Verbal Energy

When manipulation gets out of hand

China's currency issue and a popular play about the Enron debacle have the Monitor's language columnist thinking about the link between managing and manipulating.

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Does China (a) manipulate its currency, or (b) manage it? Many observers have no trouble saying that the correct answer is "a," that China keeps the value of its currency artificially low to make its exports more attractive in the global marketplace and to limit consumer demand at home.

But many observers are not US Treasury Secretary Timothy Geithner. He is required by law to report to Congress every six months on China's currency. If he pronounces Beijing guilty of currency manipulation, well, that has consequences. Those consequences are beyond the scope of this column; suffice it to say that the Treasury secretary has a motivation to find synonyms for "manipulate."

Manage was the verb news analyst James Fallows, of The Atlantic, turned to when Guy Raz of NPR tried to get him to agree that "there is no doubt, right, that the Chinese government is manipulating its currency?"

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Fallows responded, "There's no doubt that they are managing the value of the Chinese currency … to hold it lower than it would otherwise be. Whether that's manipulation is a very important legal term of art."

Manipulate and manage are English verbs derived from the Latin word for "hand." The latter has a better reputation than the former. Both are examples of how words can pick up darker meanings over time.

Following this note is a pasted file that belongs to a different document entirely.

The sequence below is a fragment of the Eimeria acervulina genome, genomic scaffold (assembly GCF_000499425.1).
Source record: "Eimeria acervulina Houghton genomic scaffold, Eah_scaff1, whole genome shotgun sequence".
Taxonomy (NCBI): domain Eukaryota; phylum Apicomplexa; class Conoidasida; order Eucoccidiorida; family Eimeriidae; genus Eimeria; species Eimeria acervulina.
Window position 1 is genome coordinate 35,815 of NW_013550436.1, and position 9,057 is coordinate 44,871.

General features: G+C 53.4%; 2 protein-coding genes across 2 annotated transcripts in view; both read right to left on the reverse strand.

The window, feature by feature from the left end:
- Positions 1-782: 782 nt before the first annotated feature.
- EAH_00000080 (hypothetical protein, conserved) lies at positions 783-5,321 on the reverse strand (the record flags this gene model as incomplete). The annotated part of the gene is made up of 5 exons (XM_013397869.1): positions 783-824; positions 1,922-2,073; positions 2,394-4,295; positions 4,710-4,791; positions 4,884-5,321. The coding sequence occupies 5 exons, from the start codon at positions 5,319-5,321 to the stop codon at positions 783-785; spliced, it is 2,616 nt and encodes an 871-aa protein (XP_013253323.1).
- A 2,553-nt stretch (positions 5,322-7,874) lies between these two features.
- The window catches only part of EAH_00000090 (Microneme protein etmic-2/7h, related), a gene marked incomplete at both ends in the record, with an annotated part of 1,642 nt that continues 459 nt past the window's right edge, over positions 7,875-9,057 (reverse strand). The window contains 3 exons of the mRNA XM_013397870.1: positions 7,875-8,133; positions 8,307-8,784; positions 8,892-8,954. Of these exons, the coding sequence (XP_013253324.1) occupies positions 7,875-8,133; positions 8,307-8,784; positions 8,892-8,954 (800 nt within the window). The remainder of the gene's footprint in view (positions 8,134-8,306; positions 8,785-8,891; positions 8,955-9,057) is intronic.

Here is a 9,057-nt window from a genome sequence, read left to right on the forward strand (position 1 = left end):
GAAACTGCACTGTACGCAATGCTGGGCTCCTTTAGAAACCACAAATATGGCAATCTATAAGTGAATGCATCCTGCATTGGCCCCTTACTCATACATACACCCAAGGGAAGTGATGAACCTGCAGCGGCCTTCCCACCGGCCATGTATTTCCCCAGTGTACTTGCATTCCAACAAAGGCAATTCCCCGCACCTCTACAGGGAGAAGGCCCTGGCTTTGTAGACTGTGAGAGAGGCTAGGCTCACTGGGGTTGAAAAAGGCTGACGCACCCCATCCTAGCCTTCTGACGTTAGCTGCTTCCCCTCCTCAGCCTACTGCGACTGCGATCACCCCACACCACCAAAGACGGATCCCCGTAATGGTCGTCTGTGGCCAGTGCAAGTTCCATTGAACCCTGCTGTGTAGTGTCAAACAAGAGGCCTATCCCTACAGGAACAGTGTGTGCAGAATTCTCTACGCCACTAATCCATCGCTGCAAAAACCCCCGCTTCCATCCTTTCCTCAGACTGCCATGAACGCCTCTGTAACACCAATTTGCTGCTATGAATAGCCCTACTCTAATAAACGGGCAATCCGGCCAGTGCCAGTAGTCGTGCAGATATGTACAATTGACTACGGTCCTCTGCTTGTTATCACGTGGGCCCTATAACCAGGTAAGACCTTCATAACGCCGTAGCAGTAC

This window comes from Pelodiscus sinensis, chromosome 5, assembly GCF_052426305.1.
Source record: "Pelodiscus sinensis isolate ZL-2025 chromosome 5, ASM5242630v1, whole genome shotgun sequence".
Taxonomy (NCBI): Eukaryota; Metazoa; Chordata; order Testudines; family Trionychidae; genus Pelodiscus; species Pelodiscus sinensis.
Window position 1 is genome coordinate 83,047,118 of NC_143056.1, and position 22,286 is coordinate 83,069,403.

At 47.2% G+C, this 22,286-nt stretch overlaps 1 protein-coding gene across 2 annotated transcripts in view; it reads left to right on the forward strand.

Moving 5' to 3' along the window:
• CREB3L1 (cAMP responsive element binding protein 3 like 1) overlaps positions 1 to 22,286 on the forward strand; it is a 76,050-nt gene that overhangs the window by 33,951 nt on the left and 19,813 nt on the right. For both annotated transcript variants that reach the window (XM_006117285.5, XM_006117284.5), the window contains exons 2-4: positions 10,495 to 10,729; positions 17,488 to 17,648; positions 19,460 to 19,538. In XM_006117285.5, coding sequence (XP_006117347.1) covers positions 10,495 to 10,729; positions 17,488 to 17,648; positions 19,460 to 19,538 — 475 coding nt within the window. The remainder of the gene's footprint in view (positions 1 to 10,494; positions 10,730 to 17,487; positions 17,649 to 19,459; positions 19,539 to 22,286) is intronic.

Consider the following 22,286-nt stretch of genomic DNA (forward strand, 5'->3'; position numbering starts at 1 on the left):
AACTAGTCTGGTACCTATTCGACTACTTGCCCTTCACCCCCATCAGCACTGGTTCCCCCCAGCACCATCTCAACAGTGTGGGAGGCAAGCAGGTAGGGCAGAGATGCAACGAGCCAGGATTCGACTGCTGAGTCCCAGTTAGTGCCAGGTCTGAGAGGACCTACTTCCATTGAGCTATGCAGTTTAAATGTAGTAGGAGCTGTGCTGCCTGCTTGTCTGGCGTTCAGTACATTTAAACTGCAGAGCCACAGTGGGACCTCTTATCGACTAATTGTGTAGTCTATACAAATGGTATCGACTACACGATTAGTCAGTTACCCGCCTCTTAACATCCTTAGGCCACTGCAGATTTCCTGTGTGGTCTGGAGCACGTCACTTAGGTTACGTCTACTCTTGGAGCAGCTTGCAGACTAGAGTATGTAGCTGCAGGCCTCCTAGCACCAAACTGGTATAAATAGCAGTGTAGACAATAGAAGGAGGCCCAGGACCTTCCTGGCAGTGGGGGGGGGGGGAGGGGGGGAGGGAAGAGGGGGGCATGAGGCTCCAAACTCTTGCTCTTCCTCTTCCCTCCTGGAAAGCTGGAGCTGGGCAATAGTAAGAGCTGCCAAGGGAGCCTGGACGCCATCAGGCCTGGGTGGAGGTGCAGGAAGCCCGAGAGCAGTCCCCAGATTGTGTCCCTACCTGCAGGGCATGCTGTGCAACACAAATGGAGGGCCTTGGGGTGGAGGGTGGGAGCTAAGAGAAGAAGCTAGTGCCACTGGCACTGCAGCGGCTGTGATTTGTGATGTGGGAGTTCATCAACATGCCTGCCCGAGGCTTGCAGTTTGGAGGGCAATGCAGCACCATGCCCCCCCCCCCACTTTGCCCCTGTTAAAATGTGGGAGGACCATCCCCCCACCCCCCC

Manage, to deal with the older one first, goes back to the 1560s, and came into English "probably" from Italian, according to the Online Etymology Dictionary. It meant "to handle," especially with reference to controlling a horse.

Manipulate comes from an 18th-century term for a method of digging ore. By the early 19th century, manipulation meant the skillful handling of objects. Soon the term applied to the skillful handling of people. You can see where this is going: When you start handling people as objects, you become "manipulative," and it's clear that's not a good thing.

Manage has, on the whole, a more positive set of connotations, but it has a dark side, too. We want to know that things are being well managed, but "managing up" and "managing down," as career-savvy people are encouraged to do, have elements of manipulation.

"Manage" in the less competent sense of "get by" ("I'll manage somehow") goes back to the 17th century. Another term for "managing" in this sense is (was) "to shift." It lives on in the idiom, "to shift for oneself" but also led to "shifty." Crafty has had a similar decline over the centuries. It started out meaning skillful but ended up meaning sneaky.

My antennae are attuned to manipulation for another reason: I've just seen a performance in Boston of English playwright Lucy Prebble's "Enron." It's an analysis of how one of America's most admired companies melted down spectacularly. The show, conceived as a musical, finally emerged as more of a classical tragedy. During the play's sold-out runs in London, critics described Prebble's version of Jeffrey Skilling as a Macbeth of market manipulation.

The play is a reminder that a lot of manipulation retains its concrete sense. Even in the fairly simple production I saw, "Enron" features a number of carefully choreographed scenes of energy traders communicating across the pits with an elaborate set of signals and gestures that puts baseball to shame. Some manipulation, it seems, is still done by hand.

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